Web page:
Boston Linux & Unix (BLU) Home | Calendar | Mail Lists | List Archives | Desktop SIG | Hardware Hacking SIG
Wiki | Flickr | PicasaWeb | Video | Maps & Directions | Installfests | Keysignings
Linux Cafe | Meeting Notes | Blog | Linux Links | Bling | About BLU

BLU Discuss list archive

[Date Prev][Date Next][Thread Prev][Thread Next][Date Index][Thread Index]

Writer's block

markw at wrote:
> But the pay is good :)
I know you didn't mean it this way, but I won't work just for the money. 
If I'm not happy, I'll move on, regardless of the money. I changed jobs 
during the dot-com boom, and actually chose a position for substantially 
less money than were other offers, primarily because the environment was 
so interesting (the company was the 7-th most productive contributor to 
the human genome project, DEC Alphas, OSX, HPUX, Linux clusters, etc).

> Well, I'm not sure how old you are or how long you've been writing
> software, but it has been my experience after a while, and certainly with
> the indistry as non-innovative as it currently is, you start seeing the
> software you write for hire as completely unimportant.
I've never felt this way about any software I've written. I see the 
software I write as being very important to the people that I am writing 
it for. One thing that helps me there is that I'm often involved in the 
design & specifications stage (I write the SOWs for the software that I 
create), which means I meet with all of the principles. This helps me 
better understand exactly what the client needs to accomplish, and what 
their expectations are. I've been doing this for both internal & 
external clients for 20 years now, and have yet to be disappointed.

> The stuff I've hated writing, while writetn well, and
> being well recieved by customers, has a life of about 3-5 years. After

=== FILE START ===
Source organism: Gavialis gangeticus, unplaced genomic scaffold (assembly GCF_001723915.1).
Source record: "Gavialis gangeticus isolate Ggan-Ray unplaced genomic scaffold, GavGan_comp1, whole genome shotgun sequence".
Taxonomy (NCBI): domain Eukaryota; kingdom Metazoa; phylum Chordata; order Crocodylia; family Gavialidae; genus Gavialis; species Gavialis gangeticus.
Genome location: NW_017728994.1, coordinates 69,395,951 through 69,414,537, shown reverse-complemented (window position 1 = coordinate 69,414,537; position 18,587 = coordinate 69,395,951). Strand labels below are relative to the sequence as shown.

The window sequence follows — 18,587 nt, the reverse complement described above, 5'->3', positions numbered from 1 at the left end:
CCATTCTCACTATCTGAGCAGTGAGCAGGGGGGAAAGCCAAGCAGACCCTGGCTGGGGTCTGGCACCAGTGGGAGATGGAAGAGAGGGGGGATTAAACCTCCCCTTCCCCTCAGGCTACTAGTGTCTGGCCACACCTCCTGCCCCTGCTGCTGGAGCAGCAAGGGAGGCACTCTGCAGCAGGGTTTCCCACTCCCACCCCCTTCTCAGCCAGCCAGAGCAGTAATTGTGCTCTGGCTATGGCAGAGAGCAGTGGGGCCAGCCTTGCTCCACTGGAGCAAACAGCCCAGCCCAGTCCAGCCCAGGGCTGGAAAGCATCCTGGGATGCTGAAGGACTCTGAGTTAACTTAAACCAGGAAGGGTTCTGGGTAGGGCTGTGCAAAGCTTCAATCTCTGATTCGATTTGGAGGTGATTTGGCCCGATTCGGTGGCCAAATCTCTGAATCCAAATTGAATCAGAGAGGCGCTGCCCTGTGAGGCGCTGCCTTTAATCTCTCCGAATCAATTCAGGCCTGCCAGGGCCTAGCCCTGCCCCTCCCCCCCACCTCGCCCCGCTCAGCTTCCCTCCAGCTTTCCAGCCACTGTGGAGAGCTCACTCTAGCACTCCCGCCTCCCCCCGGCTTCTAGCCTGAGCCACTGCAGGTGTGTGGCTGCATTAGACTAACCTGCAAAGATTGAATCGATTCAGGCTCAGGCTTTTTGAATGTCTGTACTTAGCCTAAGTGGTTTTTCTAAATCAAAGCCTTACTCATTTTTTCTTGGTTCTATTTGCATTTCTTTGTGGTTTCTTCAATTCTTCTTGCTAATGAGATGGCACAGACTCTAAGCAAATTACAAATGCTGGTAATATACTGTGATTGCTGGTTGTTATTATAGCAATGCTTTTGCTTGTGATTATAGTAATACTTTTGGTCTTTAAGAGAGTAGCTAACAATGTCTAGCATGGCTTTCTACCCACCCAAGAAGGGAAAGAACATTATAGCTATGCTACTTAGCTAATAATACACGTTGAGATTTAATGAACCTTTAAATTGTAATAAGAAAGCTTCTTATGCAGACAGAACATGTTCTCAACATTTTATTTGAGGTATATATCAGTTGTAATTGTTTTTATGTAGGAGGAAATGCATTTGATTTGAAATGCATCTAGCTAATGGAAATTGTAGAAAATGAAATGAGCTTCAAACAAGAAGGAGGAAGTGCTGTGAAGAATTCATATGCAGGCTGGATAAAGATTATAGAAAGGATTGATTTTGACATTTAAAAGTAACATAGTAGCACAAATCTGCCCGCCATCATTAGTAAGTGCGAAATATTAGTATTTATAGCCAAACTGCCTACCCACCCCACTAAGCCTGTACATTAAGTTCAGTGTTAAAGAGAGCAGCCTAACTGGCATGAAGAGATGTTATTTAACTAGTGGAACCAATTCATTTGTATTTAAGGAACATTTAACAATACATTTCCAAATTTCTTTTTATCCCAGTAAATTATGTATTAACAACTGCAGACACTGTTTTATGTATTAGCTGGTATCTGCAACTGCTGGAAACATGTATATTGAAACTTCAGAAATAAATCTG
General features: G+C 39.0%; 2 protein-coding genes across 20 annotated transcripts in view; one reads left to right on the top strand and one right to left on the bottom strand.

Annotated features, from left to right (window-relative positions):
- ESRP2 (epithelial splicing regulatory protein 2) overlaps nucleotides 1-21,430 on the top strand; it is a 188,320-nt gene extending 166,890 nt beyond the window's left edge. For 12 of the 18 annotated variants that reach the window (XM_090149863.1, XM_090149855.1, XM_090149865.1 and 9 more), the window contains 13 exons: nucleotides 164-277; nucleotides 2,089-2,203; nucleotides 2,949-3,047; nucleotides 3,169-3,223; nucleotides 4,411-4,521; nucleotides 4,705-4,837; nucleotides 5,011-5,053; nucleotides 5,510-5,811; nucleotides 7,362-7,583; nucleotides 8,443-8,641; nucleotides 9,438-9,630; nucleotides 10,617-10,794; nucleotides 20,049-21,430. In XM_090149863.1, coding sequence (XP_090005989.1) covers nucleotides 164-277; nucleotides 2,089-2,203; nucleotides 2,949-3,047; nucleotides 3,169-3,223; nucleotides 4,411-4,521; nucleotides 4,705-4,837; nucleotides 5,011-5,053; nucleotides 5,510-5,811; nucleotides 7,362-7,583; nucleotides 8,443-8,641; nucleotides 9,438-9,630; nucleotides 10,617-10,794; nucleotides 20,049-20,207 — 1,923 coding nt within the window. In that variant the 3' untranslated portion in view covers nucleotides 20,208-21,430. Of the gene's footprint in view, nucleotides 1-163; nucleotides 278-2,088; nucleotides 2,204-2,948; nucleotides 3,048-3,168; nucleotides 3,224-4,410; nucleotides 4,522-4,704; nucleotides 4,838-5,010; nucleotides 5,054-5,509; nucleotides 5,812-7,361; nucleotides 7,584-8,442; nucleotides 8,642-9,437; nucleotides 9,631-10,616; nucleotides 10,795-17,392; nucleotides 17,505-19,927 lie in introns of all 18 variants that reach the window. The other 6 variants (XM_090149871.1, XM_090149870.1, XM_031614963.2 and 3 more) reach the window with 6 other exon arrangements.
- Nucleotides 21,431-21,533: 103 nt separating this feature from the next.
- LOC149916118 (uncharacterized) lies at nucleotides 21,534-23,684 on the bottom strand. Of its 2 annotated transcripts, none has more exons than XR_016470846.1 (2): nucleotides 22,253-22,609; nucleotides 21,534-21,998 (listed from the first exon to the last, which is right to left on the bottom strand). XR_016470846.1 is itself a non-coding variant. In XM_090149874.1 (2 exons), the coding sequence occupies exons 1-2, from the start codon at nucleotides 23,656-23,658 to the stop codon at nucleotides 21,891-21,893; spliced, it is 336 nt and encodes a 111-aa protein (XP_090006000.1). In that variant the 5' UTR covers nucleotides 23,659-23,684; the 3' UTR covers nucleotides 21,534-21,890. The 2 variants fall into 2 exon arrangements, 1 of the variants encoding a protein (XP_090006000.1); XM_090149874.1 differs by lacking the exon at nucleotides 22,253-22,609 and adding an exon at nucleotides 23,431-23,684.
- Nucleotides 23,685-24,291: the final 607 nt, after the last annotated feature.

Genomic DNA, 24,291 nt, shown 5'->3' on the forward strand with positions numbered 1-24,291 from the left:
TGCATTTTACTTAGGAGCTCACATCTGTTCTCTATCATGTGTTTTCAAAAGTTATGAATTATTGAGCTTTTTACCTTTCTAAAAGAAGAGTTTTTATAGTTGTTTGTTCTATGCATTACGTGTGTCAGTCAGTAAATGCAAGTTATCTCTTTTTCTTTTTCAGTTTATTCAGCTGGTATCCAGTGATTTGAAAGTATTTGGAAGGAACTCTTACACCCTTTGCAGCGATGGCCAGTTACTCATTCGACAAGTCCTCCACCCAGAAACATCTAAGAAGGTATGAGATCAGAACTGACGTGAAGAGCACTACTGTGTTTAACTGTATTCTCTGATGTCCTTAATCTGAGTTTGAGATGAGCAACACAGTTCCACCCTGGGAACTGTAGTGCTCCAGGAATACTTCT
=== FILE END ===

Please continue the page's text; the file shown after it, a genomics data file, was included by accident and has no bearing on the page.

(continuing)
> which the product is replaced or the company is bought or failed.
I started writing in assembly & C for the PC platform under MS-DOS and 
for embedded systems. At that time I was working as a manufacturing 
engineer, so most of the stuff I wrote was for internal customers only, 
all of whom I knew well. This helped me in understanding both how to 
understand the customers needs, as well as how to explain the details of 
the applications to the end-users.

> IMHO Business software to good software engineers is like portraits of
> royalty for painters. A good way to make money, but a terrible waste of
> talent.
I consider my self a good software engineer, and I love writing every 
application that I write. I have never found myself pre-occupied with 
the salary. If I were, I think I'd try something else. If you work just 
for money, then you missed the boat.

> I've had a few jobs that I've simply loved the code I was working on. My
> first was "Denning Mobile Robotics." Most recently it was a dotBomb music
> site, where I developed a number of cool technologies. Not evey job is a
> gem, unfortunately.
> Right now, I have been attempting to restart a personal robotic
> project/hobby, but I have some ideas that I might be able to sell, if I
> can get to it. I want to spend some time and implement a "mouse based"
> motion control system we talked about on this list.

I spend alot of time learning new stuff. It always has helped keep 
things interesting. When I started in engineering I ran my own little 
electronics shop on the side, repairing home electronics. When I started 
writing software, I ran a BBS out of my house (4 ma bell phone lines!), 
and later started my own web-development/hosting company. Now that I am 
older, I do those things less, but I still collect and restore antique 
radios. All said & done, I guess I am just a geek, but it makes me happy :-)
Grant M.

Grant Mongardi
Systems Engineer

gmongardi at
781.894.3114 phone
781.894.3997 fax

NAPC | technology matters

BLU is a member of BostonUserGroups
BLU is a member of BostonUserGroups
We also thank MIT for the use of their facilities.

Valid HTML 4.01! Valid CSS!

Boston Linux & Unix /